One difference between experimental writing and commercial poetry is that the former is primarily concerned with discoveries within language; the latter is generally read (and praised) for its sociology, psychology, politics, archetypes, journalism, authorís exotic background, or other ephemera. This distinction between experimental and commercial, developed by me decades ago, is still valuable.
The measure of poetic strength is the development of an invention that is generally dismissed before it is widely imitated.
The principal subject of my poems is qualities indigenous to words themselves; everything else should be shunted aside as something else.
One motive behind visual enhancements is revealing properties of words previously hidden.
Learning from visual arts, I want to create after-images that are remembered apart from my name.
Should my poems be considered "light," because they certainly arenít heavy? I call them poems because they canít be classified as anything else.
Whereas traditional poetry accepts familiar limitations, innovative poetry explores possibilities even within unfamiliar constraints that can be limiting.
One measure of maturity in poetry should be the achievement of a personal, instantly identifiable verbal style; the measure of stylistic signature is the creation of poems that could appear in a multi-person compilation without the poetís name adjacent to his text.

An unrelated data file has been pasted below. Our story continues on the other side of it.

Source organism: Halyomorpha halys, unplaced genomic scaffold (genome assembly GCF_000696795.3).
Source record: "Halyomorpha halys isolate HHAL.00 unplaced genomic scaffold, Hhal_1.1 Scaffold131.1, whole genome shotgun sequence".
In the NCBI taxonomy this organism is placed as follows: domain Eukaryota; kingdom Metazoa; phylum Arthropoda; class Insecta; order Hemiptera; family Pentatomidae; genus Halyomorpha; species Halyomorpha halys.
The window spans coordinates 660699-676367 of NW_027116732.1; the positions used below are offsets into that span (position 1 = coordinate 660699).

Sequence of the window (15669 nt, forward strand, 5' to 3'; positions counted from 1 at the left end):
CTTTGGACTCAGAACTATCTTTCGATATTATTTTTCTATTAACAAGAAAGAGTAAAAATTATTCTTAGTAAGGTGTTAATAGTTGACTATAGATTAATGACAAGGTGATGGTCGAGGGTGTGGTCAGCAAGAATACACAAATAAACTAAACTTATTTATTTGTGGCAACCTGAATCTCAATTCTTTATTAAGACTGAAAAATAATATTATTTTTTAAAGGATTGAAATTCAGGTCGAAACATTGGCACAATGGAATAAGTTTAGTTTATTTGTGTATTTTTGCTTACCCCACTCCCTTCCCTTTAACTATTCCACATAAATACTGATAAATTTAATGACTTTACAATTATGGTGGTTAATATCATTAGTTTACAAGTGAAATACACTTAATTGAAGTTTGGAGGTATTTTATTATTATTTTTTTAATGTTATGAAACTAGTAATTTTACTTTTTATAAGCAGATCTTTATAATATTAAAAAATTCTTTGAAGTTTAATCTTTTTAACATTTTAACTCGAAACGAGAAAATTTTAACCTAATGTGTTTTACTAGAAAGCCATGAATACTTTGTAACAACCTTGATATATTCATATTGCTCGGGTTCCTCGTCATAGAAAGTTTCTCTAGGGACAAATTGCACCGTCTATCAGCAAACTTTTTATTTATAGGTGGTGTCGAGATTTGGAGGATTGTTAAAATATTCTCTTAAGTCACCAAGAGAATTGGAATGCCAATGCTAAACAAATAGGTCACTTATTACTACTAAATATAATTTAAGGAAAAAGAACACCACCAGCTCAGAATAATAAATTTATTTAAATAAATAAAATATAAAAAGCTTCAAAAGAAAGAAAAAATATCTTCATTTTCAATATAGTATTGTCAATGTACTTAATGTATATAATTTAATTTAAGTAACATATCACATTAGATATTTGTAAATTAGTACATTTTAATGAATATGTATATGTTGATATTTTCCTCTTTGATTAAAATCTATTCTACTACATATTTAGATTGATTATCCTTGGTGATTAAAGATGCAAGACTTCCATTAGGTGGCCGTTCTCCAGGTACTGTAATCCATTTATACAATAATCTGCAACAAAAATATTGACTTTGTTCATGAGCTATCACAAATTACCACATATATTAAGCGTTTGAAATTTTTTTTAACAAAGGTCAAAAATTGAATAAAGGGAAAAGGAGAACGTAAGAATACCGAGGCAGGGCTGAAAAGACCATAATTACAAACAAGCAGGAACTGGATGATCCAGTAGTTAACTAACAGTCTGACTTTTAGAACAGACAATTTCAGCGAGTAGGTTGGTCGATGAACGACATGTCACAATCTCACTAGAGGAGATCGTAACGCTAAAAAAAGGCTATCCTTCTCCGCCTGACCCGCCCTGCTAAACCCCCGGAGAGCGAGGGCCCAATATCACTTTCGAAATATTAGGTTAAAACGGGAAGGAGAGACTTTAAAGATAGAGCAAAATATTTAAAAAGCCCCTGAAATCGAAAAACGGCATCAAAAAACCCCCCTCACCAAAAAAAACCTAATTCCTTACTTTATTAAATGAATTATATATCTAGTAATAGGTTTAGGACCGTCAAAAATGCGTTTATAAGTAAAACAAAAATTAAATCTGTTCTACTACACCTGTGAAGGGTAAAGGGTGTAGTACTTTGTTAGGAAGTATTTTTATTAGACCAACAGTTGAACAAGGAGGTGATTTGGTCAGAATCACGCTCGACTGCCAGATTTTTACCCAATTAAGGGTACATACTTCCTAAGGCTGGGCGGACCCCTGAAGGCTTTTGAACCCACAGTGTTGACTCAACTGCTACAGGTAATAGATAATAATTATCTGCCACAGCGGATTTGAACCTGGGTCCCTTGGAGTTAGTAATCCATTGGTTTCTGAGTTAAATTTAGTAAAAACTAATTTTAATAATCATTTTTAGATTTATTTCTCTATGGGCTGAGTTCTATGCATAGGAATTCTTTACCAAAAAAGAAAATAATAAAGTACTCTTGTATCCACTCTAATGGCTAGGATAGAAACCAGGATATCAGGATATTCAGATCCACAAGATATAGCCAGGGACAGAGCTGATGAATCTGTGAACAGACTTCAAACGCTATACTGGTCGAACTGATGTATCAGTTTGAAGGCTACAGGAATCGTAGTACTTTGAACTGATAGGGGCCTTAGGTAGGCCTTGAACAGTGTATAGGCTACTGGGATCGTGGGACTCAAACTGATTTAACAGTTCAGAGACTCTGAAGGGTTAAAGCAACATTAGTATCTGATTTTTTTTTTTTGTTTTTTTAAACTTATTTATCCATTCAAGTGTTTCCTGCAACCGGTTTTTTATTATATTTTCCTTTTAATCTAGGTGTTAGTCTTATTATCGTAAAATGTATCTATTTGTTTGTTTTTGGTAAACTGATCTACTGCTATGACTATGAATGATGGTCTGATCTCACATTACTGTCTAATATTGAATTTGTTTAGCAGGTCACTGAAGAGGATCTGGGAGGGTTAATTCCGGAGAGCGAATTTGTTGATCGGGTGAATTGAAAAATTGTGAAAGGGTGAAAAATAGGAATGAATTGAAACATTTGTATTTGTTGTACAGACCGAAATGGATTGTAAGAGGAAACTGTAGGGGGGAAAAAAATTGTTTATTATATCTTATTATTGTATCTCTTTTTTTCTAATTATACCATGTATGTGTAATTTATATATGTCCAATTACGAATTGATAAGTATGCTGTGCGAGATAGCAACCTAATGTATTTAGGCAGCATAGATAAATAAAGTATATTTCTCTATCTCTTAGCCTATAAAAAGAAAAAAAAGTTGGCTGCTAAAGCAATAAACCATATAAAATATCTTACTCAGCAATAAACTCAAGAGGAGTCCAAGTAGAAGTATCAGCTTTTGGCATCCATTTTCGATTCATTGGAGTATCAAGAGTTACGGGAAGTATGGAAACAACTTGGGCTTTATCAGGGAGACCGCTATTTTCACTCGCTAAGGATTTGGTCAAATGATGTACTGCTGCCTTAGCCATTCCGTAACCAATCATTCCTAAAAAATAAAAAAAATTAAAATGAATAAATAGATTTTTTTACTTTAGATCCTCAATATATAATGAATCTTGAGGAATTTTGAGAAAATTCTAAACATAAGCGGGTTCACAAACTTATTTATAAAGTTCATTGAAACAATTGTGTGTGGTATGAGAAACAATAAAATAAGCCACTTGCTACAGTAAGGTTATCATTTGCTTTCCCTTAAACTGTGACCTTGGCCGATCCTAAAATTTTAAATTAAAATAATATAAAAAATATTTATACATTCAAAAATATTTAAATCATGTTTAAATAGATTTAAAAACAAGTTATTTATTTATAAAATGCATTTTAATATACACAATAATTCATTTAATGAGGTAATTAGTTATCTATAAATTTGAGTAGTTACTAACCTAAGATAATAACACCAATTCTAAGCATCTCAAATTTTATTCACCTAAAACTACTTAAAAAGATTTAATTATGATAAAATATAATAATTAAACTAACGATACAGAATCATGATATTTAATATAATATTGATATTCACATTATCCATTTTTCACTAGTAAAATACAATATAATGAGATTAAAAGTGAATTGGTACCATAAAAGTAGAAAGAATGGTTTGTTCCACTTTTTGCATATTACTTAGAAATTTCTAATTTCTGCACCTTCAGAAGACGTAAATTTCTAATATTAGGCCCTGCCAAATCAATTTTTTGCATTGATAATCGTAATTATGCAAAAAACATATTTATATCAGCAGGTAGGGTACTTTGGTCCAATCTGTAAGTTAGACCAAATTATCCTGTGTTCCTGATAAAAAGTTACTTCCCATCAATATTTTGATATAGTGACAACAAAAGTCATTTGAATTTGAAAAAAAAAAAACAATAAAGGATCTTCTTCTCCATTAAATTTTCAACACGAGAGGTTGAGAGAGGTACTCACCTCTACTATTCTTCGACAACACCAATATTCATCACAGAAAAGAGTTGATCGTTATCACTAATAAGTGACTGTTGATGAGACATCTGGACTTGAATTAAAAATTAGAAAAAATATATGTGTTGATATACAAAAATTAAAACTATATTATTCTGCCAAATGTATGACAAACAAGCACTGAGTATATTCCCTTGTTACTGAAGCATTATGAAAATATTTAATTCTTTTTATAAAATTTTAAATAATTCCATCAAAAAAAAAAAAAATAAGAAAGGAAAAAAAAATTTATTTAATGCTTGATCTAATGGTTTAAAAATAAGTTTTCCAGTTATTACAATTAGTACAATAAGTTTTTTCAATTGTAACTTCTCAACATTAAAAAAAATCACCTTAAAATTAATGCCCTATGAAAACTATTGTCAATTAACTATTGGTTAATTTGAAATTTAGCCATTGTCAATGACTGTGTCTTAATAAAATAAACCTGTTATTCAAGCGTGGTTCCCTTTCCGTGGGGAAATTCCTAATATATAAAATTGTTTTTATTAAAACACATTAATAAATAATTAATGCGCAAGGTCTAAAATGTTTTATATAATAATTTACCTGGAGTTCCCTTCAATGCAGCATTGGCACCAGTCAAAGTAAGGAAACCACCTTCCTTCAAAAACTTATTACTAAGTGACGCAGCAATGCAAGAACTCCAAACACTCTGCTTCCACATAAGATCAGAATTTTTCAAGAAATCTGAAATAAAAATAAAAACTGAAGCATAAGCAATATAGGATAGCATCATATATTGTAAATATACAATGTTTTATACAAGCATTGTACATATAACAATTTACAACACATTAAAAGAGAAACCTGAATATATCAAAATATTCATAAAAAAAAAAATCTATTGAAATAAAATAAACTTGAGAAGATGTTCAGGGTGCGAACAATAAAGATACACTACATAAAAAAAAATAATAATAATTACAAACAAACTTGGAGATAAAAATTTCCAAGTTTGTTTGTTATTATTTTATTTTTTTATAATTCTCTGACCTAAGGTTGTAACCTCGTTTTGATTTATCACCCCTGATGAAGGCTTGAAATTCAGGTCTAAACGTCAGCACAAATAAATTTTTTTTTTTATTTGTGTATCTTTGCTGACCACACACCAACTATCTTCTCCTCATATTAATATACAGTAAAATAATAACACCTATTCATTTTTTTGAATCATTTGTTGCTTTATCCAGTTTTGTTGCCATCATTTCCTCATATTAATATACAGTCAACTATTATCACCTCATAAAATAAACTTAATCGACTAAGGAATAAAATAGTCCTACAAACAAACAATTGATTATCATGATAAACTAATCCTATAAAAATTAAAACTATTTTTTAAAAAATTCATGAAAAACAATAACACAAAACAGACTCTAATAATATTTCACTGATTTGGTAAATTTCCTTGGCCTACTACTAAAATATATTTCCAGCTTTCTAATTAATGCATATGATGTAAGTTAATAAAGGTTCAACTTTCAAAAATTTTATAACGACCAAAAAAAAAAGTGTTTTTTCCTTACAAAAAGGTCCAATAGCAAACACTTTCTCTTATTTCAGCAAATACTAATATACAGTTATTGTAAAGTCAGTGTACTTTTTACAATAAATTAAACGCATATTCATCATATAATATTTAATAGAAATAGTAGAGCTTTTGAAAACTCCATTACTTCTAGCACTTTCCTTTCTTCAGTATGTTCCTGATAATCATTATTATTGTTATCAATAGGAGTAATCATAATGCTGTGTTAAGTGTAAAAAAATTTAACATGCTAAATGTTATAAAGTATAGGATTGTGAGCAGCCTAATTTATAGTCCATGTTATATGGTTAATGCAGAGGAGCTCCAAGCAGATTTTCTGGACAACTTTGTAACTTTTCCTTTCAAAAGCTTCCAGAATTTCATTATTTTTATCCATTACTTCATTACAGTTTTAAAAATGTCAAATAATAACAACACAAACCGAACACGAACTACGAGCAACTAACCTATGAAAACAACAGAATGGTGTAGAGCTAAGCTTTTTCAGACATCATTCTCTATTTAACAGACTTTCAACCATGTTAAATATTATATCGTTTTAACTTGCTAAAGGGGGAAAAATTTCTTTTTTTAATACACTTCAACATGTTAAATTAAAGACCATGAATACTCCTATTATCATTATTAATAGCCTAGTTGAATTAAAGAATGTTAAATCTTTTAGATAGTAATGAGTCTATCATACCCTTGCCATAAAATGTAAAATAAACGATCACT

Among the secondary virtues of my poems is the elimination of all first-person pronouns and their variations. Lacking commentary on my personal experience, they eschew the most convenient source of thematic weight.
Form comes first; content follows, as the notion of any "organic" relation between the two usually means that form is subordinate to content.
One reason why certain poets adopt extreme subjects is seducing an audienceís interest, but art as its truest and best has nothing to do with seduction.
Because art is created by and for the mind, it can scarcely rival life, let alone journalism, at stimulating emotions.
The greatest vulgarity of recent poetry writing has been letting Personality take the place of form in defining an individual work, such displacements depend upon conventional, transparent styles to succeed. In forcing attention to form, experimental work allies with traditional esthetics.
Because my poems are superficially "unacceptable" to most poetry editors, I take pride in noting that in Len Fultonís canvassing of poetry editors I currently get the third highest number of enthusiastic votes when they are asked to select a favorite five.
If the mark of poetry is linguistic distinction, the business of personality is publicity. One virtue I claim for my poetry is that it cannot be declaimed before an audience.
If obscurity and excessive difficulty within traditional forms are vices typical of pretentious poetry, clarity and simplicity in poetry should be the equivalents of plain speaking in prose.